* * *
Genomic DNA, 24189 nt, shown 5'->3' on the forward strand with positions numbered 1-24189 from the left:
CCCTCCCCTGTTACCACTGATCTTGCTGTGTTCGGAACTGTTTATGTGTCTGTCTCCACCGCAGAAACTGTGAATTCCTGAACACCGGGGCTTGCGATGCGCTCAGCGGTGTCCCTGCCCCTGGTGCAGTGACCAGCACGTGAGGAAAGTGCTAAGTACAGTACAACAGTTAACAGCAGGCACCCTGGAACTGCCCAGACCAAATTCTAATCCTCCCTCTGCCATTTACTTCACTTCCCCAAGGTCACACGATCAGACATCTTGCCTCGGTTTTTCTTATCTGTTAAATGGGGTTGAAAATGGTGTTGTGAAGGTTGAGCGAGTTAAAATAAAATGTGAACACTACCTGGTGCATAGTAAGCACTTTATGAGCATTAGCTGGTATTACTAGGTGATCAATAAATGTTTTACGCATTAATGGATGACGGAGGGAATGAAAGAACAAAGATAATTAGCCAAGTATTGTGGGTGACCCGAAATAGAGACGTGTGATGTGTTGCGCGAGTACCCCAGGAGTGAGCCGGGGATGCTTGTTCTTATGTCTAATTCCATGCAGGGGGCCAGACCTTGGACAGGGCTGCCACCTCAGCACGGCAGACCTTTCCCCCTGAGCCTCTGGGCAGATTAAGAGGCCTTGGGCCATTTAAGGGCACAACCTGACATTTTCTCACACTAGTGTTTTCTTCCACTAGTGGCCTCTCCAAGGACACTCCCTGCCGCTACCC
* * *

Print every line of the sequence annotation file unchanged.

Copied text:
Genomic DNA, 24189 nt, shown 5'->3' on the forward strand with positions numbered 1-24189 from the left:
CCCTCCCCTGTTACCACTGATCTTGCTGTGTTCGGAACTGTTTATGTGTCTGTCTCCACCGCAGAAACTGTGAATTCCTGAACACCGGGGCTTGCGATGCGCTCAGCGGTGTCCCTGCCCCTGGTGCAGTGACCAGCACGTGAGGAAAGTGCTAAGTACAGTACAACAGTTAACAGCAGGCACCCTGGAACTGCCCAGACCAAATTCTAATCCTCCCTCTGCCATTTACTTCACTTCCCCAAGGTCACACGATCAGACATCTTGCCTCGGTTTTTCTTATCTGTTAAATGGGGTTGAAAATGGTGTTGTGAAGGTTGAGCGAGTTAAAATAAAATGTGAACACTACCTGGTGCATAGTAAGCACTTTATGAGCATTAGCTGGTATTACTAGGTGATCAATAAATGTTTTACGCATTAATGGATGACGGAGGGAATGAAAGAACAAAGATAATTAGCCAAGTATTGTGGGTGACCCGAAATAGAGACGTGTGATGTGTTGCGCGAGTACCCCAGGAGTGAGCCGGGGATGCTTGTTCTTATGTCTAATTCCATGCAGGGGGCCAGACCTTGGACAGGGCTGCCACCTCAGCACGGCAGACCTTTCCCCCTGAGCCTCTGGGCAGATTAAGAGGCCTTGGGCCATTTAAGGGCACAACCTGACATTTTCTCACACTAGTGTTTTCTTCCACTAGTGGCCTCTCCAAGGACACTCCCTGCCGCTACCC